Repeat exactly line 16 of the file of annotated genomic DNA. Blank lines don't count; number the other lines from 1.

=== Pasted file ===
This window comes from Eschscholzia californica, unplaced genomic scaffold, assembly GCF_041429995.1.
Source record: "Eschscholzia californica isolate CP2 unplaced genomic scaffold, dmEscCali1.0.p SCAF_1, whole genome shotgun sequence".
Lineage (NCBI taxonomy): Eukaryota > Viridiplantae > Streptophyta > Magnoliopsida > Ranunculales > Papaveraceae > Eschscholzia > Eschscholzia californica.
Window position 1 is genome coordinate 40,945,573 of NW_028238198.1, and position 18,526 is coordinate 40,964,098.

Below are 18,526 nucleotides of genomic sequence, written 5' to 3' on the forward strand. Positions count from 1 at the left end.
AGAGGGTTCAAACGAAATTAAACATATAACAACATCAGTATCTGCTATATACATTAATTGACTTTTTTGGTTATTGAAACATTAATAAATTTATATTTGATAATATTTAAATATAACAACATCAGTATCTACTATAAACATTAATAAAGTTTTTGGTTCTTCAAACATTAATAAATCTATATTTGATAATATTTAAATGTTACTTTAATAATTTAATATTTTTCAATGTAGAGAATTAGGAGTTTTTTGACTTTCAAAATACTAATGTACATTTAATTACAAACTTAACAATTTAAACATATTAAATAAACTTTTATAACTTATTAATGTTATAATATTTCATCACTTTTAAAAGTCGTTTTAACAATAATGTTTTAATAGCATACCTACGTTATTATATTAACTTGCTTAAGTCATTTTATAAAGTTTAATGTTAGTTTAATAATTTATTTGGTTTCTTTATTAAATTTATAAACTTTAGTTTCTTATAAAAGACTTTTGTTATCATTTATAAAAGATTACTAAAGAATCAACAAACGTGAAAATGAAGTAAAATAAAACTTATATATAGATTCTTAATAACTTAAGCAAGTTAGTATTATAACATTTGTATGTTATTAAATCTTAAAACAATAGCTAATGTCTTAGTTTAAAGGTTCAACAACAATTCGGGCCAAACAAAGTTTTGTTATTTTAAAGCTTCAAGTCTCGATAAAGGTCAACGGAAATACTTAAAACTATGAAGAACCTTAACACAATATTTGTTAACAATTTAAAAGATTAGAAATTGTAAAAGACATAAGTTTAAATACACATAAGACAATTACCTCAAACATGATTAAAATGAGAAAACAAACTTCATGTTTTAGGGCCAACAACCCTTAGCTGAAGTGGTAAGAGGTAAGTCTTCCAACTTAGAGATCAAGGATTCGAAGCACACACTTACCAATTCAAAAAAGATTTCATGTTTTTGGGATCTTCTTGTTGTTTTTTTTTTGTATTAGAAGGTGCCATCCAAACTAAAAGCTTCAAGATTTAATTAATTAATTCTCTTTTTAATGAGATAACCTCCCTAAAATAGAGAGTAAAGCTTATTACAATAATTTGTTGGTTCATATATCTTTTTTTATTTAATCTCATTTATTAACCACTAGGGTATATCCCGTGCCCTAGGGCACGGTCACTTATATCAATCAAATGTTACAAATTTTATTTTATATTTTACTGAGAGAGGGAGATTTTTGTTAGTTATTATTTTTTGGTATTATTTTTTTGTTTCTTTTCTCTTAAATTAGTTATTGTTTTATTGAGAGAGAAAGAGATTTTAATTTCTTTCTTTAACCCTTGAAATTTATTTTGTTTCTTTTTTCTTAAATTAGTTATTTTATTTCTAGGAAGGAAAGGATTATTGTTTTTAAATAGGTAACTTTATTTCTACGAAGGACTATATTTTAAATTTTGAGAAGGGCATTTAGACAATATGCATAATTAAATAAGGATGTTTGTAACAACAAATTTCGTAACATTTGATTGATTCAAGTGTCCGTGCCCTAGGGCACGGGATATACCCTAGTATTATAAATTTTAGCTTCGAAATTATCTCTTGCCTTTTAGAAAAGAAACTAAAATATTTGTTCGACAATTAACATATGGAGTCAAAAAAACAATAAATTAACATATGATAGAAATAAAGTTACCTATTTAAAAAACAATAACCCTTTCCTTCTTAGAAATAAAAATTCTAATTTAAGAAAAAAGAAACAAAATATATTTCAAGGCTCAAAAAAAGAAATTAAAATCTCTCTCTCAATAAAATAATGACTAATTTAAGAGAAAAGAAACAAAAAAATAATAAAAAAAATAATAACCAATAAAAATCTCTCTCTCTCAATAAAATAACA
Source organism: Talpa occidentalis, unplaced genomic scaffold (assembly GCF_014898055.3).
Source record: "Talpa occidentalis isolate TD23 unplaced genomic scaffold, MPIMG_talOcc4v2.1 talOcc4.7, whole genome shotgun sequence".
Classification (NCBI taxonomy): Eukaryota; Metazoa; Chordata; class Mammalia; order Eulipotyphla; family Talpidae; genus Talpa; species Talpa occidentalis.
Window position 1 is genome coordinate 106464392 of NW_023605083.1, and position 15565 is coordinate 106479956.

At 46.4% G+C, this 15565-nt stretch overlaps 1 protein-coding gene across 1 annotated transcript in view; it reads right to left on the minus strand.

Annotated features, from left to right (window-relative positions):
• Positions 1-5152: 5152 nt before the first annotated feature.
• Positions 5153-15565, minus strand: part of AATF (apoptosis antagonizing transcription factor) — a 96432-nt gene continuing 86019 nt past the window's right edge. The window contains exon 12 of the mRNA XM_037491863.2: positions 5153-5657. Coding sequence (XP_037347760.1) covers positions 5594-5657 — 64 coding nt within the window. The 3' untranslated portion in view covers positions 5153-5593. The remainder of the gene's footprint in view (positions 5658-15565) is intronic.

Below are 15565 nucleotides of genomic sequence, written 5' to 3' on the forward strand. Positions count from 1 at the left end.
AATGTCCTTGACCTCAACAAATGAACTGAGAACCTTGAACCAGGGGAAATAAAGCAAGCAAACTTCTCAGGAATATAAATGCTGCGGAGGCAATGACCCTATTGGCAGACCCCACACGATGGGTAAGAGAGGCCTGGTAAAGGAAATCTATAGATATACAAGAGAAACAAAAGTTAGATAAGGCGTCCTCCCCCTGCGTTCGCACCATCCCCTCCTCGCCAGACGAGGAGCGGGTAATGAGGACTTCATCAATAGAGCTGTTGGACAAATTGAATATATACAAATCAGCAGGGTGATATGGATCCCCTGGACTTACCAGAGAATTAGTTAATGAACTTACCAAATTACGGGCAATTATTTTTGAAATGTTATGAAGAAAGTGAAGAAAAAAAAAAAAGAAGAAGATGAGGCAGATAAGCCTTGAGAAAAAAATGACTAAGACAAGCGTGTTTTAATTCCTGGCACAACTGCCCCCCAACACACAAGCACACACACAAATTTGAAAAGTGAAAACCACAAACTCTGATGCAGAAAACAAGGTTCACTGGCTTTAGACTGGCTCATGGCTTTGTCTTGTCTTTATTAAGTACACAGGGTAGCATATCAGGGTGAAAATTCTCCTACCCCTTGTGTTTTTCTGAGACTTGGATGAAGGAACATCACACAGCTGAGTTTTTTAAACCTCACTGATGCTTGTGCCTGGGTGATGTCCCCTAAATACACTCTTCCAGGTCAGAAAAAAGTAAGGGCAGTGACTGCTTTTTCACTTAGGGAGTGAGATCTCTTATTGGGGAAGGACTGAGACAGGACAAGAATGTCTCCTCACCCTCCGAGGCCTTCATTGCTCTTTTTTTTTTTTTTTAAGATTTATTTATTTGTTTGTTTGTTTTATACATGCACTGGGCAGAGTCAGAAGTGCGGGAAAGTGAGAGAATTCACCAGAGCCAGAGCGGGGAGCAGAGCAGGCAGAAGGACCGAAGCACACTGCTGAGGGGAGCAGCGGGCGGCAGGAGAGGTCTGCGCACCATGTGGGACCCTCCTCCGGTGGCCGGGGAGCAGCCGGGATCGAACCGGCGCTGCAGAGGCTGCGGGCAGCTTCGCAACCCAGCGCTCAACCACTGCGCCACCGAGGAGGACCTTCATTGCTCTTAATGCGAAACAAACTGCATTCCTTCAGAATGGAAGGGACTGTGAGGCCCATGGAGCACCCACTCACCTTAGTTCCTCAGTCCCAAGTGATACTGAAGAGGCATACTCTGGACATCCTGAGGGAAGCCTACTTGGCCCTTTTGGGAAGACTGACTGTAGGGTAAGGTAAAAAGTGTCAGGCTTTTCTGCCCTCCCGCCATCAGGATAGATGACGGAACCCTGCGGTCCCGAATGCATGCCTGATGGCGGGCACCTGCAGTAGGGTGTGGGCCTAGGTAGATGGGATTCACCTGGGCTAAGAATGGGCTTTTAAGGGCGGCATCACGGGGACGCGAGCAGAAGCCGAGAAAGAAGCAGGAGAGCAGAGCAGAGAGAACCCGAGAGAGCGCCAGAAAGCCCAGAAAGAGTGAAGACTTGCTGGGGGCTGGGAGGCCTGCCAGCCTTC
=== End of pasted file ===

AATGTCCTTGACCTCAACAAATGAACTGAGAACCTTGAACCAGGGGAAATAAAGCAAGCAAACTTCTCAGGAATATAAATGCTGCGGAGGCAATGACCCTATTGGCAGACCCCACACGATGGGTAAGAGAGGCCTGGTAAAGGAAATCTATAGATATACAAGAGAAACAAAAGTTAGATAAGGCGTCCTCCCCCTGCGTTCGCACCATCCCCTCCTCGCCAGACGAGGAGCGGGTAATGAGGACTTCATCAATAGAGCTGTTGGACAAATTGAATATATACAAATCAGCAGGGTGATATGGATCCCCTGGACTTACCAGAGAATTAGTTAATGAACTTACCAAATTACGGGCAATTATTTTTGAAATGTTATGAAGAAAGTGAAGAAAAAAAAAAAAGAAGAAGATGAGGCAGATAAGCCTTGAGAAAAAAATGACTAAGACAAGCGTGTTTTAATTCCTGGCACAACTGCCCCCCAACACACAAGCACACACACAAATTTGAAAAGTGAAAACCACAAACTCTGATGCAGAAAACAAGGTTCACTGGCTTTAGACTGGCTCATGGCTTTGTCTTGTCTTTATTAAGTACACAGGGTAGCATATCAGGGTGAAAATTCTCCTACCCCTTGTGTTTTTCTGAGACTTGGATGAAGGAACATCACACAGCTGAGTTTTTTAAACCTCACTGATGCTTGTGCCTGGGTGATGTCCCCTAAATACACTCTTCCAGGTCAGAAAAAAGTAAGGGCAGTGACTGCTTTTTCACTTAGGGAGTGAGATCTCTTATTGGGGAAGGACTGAGACAGGACAAGAATGTCTCCTCACCCTCCGAGGCCTTCATTGCTCTTTTTTTTTTTTTTTAAGATTTATTTATTTGTTTGTTTGTTTTATACATGCACTGGGCAGAGTCAGAAGTGCGGGAAAGTGAGAGAATTCACCAGAGCCAGAGCGGGGAGCAGAGCAGGCAGAAGGACCGAAGCACACTGCTGAGGGGAGCAGCGGGCGGCAGGAGAGGTCTGCGCACCATGTGGGACCCTCCTCCGGTGGCCGGGGAGCAGCCGGGATCGAACCGGCGCTGCAGAGGCTGCGGGCAGCTTCGCAACCCAGCGCTCAACCACTGCGCCACCGAGGAGGACCTTCATTGCTCTTAATGCGAAACAAACTGCATTCCTTCAGAATGGAAGGGACTGTGAGGCCCATGGAGCACCCACTCACCTTAGTTCCTCAGTCCCAAGTGATACTGAAGAGGCATACTCTGGACATCCTGAGGGAAGCCTACTTGGCCCTTTTGGGAAGACTGACTGTAGGGTAAGGTAAAAAGTGTCAGGCTTTTCTGCCCTCCCGCCATCAGGATAGATGACGGAACCCTGCGGTCCCGAATGCATGCCTGATGGCGGGCACCTGCAGTAGGGTGTGGGCCTAGGTAGATGGGATTCACCTGGGCTAAGAATGGGCTTTTAAGGGCGGCATCACGGGGACGCGAGCAGAAGCCGAGAAAGAAGCAGGAGAGCAGAGCAGAGAGAACCCGAGAGAGCGCCAGAAAGCCCAGAAAGAGTGAAGACTTGCTGGGGGCTGGGAGGCCTGCCAGCCTTC